They are turning
in their boggy graves
surfaced over time.
They rise out from
small lakes hidden
on the land.
Through dreams at
night and ponderings
of the daylight,
Among glens and forests,
and from branches of the
Thorn and Elder.
From the anglers rod
cast on rivers. On Salmon
longing for the open seas.
In tales, myths and poetry
their marks will not fade
like snapshots in the sun.
Our lands are piled
high and low deep and wide
with blue prints of a time, when
spoken signals were the headlines.
Our ancestors are turning
in their graves.

For inspiration, Aine draws upon the rich history and mystical landscapes of her native country. She speaks to her readers in the language of shared traditions of arts and culture. She finds poetry in the blanket bogs and various landscapes in Ireland. This is also present in her photography. Her poems reflect the topography of Ireland, speaking of its natural beauty and characteristics, but also of the marks mankind has made, such as many of the pre-historic sites found in County Tyrone, and the more contemporaneous strife that has been evocative of her life growing up in the North of Ireland. Some of Ms. MacAodha’s poems show her deep connection with her people and land:

I think of the ‘starvation’ that swallowed
my ancestors, an image that stings the air still.
Spirits roam these hills covered in mass graves
or deep in lanes were they fell.”

Where The Three Rivers Meet


Her first collection of poetry, “Where The Three Rivers Meet” has been well received by her readers. Editor Karen Bowles of “Luciole Press” says of her:

“Aine MacAodha is a poet whose words bring forth her inner light and fire. She is “The Fire of the Gaels,” for Aine herself is an Epic Hero, an ‘every woman’ who has lived through tumultuous times, troubles, and highs. Aine is a voice of both history and present. Her voice and memories serve as needed reminders of a time in Ireland that should not be forgotten, whilst also presenting a link to the history of Ireland and the future. As a poet, she reveals the trinity of the ‘Goddesses of the deep,’ the Mother, and the Friend in all of her poems.”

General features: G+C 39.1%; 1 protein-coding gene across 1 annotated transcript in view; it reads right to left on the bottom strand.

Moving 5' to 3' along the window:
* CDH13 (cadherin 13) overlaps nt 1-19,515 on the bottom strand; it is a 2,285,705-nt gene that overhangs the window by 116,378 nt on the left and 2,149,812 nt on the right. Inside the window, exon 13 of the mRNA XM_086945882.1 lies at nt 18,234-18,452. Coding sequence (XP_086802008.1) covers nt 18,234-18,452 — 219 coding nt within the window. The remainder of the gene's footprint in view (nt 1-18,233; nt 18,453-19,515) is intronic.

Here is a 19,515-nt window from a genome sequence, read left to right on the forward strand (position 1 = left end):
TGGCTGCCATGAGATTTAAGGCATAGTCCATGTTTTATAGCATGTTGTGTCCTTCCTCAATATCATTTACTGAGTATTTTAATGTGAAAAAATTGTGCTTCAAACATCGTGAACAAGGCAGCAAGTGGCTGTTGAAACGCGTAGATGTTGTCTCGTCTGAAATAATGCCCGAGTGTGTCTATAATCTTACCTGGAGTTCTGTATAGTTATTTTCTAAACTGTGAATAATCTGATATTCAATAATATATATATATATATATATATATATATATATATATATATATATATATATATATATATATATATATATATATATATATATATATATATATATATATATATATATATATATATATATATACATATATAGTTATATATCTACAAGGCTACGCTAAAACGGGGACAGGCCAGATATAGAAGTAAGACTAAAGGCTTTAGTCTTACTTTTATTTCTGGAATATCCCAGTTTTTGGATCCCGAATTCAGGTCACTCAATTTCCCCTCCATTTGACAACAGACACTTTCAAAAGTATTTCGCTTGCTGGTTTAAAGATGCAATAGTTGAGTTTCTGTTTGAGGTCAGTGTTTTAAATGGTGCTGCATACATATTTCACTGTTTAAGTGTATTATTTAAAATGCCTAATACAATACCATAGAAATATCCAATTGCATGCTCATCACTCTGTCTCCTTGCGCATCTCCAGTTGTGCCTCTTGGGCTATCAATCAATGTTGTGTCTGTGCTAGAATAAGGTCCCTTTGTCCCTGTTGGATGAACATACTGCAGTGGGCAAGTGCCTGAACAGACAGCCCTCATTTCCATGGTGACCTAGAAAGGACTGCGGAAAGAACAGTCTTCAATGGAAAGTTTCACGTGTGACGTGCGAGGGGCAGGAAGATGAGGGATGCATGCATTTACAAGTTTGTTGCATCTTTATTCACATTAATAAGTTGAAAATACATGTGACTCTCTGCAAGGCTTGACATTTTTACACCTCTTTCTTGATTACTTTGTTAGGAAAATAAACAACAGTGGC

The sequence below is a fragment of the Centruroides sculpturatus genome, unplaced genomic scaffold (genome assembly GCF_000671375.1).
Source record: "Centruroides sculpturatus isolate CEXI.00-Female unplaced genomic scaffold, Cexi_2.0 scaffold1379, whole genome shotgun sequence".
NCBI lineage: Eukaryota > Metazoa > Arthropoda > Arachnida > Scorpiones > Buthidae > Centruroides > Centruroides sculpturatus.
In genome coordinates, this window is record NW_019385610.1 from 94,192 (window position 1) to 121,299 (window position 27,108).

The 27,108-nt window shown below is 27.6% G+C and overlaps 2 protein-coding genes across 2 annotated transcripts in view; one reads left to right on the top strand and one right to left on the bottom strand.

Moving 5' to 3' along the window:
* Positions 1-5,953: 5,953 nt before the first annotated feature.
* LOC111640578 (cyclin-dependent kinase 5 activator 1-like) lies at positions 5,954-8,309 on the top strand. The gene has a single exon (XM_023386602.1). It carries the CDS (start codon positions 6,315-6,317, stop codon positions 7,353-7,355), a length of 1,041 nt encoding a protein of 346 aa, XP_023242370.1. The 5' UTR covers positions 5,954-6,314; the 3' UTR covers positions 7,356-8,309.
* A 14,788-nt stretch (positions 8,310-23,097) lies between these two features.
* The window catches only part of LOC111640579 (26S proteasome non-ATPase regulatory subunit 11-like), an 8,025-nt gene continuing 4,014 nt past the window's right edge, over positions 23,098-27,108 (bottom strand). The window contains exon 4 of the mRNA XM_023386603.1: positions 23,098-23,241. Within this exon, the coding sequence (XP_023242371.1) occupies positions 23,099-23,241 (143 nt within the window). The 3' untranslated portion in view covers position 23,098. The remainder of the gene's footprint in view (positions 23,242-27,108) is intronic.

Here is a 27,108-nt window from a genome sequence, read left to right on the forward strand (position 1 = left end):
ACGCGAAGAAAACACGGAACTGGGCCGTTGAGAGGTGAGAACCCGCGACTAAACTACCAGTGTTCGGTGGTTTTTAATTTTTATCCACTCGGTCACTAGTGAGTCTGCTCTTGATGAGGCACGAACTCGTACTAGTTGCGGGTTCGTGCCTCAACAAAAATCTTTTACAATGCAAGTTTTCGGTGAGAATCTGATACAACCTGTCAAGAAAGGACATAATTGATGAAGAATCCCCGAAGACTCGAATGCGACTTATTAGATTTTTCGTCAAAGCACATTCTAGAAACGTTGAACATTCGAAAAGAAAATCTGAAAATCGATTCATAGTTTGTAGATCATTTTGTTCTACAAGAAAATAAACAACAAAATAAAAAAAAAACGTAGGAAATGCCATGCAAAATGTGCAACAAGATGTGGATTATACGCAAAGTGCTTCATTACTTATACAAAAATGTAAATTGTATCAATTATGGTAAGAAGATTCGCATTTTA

Aine MacAodha’s poems


I seek you in the lakes of Tyrone
the less known ones whose beauty
remain unblemished by progress.
In the curling streams at war
with the elements and whose
very existence is threatened by
housing developments.
I look for you as summer coughs up
It’s last songs of the season,
I seek your words in her breath.
In the secrets of motherhood
asleep in the elderly, yearning
recall once again.
I seek it too in the faces of youth
in the songs they sing from
the concrete forests they live in.
I also seek it in me
when dark clouds
gather up a storm.


Losing shadows that follow
from these troubled acres
is hard going at times.
When it’s them same shadows
you seek to understand
what it all came down to.
Three in the morning brings relief
nature is more calmer and cools
to a creaking lullaby
Some birds sleep sound.
The urban ones
blether through the night.
The moon solemnly gives orders
to orchestrate the night crawlers
on missions. She casts shadows
in dimly lit corners of the globe.
She’ll never be the sun
blitzing the crops, warming
the shadows.
But she’ll always be the catalyst
calling you back to the past.




The teens have called time, on life
before it’s even begun.

Slavery of a sort hangs in the air
they starve themselves
in a time of fruition
convince themselves that
they’re too ugly to go out
trapped by their own demons
visual demons, who scrape
at their youthful bodies
drilling thin, thin, thin,
from the magazines on news stands
from the plasma screen
in their bedrooms,
they don’t believe in flaws
the odd spot, scar, ruddy skin
eye slightly bigger than the other
they have bought into perfection.

Captive also to drugs that alter their minds
for some, there’s no way back.

They’ve called time on life
before it’s even begun.

(Permission to use all materials for this feature was provided by Aine MacAodha, and Karen Bowles of Luciole Press for the review quoted above.)